FAQs

Q. What is a patent and why do I need one?

A. If you've invented an object, developed, or enhanced a product, or invented a solution to a process, a patent provides you with exclusive rights to that product or process.

Q. What type of patents are available?

A. There are three types of patents; utility, design, and plant. 

Q. I'm confused about ownership of a patent. How does that work?

A. When you have a patent, you as the owner, can prevent the selling, using, or manufacturing of the invention by others.

Q. What does it mean when for a patent to be unobvious?

A. Every patent must meet certain criteria set by the USPTO. The invention must be considered unobvious by persons who have an understanding of the category/class applicable to the patent. Whether a patent is obvious or unobvious can usually be determined by a patent attorney. 

Q. Can I just apply for a patent on an idea I think would work?

A. No. In order for the USPTO to grant a patent, technical information must be provided for a patent application. This information becomes available to the public. 

Q. Is it possible to get a patent without it becoming public knowledge?

A. No. When applying for a patent, you are agreeing to full disclosure, which means all the details involved with the invention are published and become available to anyone. 

Pros

  • When you have a patent, you hold exclusive rights to the invention, which protects it from being used, sold, or reproduced by anyone. 
  • As the patent holder, you have the right to sell the invention to whomever you choose. Once the sale is completed, the new owner becomes the patent holder. 
  • Alternatively, the patent holder may permit, or license, the use of the invention by others once usage terms are agreed upon.

Cons

  • Currently, there is no option for obtaining an international or world patent. You must file separately for each country or region. 
  • Be aware that along with the initial filing fees and any other expenses, such as a patent attorney, you will also be responsible for the annual cost of fees for maintenance and/or renewal.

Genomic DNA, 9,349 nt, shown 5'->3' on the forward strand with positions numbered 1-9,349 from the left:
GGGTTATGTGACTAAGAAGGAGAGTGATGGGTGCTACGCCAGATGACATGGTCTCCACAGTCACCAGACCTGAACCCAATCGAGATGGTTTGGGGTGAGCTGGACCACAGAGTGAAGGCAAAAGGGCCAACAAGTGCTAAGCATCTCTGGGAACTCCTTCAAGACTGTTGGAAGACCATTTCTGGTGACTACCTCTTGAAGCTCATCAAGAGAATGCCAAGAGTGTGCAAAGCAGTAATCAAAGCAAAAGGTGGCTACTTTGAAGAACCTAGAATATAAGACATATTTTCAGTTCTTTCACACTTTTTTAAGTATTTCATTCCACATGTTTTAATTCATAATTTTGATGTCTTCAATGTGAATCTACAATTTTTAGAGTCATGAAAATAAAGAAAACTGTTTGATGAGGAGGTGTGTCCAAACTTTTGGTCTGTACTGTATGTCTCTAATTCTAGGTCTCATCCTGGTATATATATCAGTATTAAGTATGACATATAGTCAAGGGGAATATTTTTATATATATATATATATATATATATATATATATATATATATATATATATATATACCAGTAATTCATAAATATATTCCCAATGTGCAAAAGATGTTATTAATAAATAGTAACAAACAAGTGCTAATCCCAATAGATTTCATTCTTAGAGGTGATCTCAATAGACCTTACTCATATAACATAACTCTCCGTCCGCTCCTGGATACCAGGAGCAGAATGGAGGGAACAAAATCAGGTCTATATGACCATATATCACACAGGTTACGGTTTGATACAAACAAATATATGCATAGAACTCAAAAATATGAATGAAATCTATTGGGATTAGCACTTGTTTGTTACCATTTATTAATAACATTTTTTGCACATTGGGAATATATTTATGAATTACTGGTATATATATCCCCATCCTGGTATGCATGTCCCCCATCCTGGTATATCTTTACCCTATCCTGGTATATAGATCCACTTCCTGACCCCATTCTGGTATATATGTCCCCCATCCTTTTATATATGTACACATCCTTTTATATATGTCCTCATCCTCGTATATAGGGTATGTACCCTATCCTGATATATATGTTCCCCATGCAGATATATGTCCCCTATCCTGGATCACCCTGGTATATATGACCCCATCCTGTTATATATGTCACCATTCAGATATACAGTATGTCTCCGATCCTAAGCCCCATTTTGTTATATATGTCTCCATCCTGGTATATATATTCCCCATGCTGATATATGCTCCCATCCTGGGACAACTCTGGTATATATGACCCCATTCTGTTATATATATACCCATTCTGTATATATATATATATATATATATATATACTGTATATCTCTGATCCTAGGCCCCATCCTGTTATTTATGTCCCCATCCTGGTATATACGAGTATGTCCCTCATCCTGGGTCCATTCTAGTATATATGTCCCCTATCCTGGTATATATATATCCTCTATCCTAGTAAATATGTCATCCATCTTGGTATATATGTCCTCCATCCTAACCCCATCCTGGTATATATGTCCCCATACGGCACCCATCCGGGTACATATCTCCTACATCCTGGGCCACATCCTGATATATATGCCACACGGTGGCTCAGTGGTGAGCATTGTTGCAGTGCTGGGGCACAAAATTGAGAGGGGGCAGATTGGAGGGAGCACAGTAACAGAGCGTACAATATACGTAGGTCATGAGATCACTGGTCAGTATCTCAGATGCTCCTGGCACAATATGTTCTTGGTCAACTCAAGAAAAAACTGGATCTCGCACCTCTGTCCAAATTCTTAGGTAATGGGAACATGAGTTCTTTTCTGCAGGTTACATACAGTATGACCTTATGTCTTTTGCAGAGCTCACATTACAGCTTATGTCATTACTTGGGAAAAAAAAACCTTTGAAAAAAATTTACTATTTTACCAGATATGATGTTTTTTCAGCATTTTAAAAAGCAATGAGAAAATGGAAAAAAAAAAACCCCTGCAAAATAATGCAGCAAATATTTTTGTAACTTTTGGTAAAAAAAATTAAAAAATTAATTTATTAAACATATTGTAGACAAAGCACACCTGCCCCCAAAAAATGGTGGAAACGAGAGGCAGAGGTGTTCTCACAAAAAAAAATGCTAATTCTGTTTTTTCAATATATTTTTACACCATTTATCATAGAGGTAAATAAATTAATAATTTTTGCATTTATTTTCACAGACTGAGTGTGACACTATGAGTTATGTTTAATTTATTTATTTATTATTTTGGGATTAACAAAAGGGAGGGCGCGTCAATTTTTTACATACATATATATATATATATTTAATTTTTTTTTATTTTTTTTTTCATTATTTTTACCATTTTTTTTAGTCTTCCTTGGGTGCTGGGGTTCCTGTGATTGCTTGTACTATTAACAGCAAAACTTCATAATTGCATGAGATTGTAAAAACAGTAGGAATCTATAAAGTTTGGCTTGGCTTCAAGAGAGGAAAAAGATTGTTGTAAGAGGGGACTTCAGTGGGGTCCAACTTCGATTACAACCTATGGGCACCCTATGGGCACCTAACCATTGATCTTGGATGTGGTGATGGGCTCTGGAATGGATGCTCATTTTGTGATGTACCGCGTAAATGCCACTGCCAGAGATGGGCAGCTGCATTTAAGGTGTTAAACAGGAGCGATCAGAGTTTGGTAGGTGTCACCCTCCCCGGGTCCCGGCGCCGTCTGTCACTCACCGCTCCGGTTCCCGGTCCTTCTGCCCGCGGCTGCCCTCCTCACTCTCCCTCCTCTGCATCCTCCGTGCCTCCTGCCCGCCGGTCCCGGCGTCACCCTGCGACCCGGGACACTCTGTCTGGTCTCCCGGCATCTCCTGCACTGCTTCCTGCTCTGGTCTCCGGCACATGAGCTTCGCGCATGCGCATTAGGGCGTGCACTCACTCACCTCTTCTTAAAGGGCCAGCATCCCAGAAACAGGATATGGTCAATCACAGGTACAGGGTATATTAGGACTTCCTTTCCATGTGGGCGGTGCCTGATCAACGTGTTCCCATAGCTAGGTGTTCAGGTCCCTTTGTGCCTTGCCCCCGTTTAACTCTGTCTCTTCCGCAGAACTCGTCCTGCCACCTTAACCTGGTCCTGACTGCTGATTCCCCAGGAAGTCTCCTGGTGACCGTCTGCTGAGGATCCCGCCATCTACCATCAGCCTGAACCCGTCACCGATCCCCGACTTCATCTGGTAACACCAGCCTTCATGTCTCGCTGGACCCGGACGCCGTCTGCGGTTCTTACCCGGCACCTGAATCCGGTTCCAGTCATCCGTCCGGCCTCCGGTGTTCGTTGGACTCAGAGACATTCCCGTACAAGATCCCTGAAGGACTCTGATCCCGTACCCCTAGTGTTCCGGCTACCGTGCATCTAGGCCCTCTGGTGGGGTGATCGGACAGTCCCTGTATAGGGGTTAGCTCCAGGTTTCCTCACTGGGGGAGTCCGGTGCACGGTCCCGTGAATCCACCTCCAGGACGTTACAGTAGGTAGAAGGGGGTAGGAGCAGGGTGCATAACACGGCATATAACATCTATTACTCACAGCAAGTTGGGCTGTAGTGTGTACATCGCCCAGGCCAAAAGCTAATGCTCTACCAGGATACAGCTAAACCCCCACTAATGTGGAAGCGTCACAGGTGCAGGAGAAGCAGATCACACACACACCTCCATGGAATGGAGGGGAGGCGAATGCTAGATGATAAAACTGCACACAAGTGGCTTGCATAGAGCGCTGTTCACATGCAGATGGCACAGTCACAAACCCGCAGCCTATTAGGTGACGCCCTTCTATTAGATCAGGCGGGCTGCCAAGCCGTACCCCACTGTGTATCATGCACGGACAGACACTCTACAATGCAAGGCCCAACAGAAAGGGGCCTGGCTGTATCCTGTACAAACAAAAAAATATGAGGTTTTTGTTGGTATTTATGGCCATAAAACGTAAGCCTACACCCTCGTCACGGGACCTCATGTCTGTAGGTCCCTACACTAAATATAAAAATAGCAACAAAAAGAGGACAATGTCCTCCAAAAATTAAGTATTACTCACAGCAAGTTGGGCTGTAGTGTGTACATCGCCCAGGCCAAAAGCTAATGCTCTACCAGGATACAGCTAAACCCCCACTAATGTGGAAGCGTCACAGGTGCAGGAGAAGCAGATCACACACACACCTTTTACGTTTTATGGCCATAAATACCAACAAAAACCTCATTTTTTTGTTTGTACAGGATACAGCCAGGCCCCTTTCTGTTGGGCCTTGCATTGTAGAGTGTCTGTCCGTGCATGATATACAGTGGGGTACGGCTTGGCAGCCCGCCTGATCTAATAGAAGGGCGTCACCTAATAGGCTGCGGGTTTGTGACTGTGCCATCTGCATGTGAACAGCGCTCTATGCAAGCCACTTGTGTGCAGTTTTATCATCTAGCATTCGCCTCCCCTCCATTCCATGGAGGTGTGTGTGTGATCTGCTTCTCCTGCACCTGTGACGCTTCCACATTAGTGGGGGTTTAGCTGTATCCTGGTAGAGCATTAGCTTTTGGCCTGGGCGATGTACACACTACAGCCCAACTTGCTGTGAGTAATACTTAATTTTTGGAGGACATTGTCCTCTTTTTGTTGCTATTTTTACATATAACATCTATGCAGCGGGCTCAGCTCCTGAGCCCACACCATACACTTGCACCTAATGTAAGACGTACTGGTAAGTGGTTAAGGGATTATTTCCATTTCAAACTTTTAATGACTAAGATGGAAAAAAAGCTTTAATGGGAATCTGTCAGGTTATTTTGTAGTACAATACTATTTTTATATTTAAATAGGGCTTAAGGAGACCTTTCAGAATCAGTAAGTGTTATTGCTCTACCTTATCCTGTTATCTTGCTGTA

• For patents filed abroad, you may be required to use local patent attorneys since you'll be considered a foreign applicant. 

Steps to Determine if an Invention is Patentable

For an invention to be patentable in the United States, it must meet the requirements in four areas. These include:

  • There are five "statutory classes" an invention must be relevant to; processes, machines, manufactures, compositions of matter, new uses of these four classes.
  • The invention must be considered useful. It cannot be a theoretical idea. 
  • The invention must be fresh and new and something that has not been previously done.
  • One of the most difficult steps is classifying the invention as "unobvious." What this means to the applicant is the invention itself must not be something that stands out or is "obvious" to a person who has regular knowledge about the subject.
  • If you are considering a patent but haven't decided if you want or need patent protection, you can apply for what is known as a provisional patent. This type of patent is temporary for one year from the date of filing and, while in effect, provides protection against someone else filing an application for the same invention. 

Deadline

When you apply for and are approved for a patent, it comes with an expiration date. While the patent is in effect, it is protected from use by others. Once it expires, the invention becomes part of the public domain, which makes it available to someone else without the new person infringing on the previous patent. 

A utility patent generally has a 20-year period of protection from the date the application is filed. 

Plant and design patents have different terms. A design patent has a 14-year term, and a plant patent has a 17-year term.

If you need help with a patent, you can post your legal need on UpCounsel's marketplace. UpCounsel accepts only the top 5 percent of lawyers to its site. Lawyers on UpCounsel come from law schools such as Harvard Law and Yale Law and average 14 years of legal experience, including work with or on behalf of companies like Google, Stripe, and Twilio.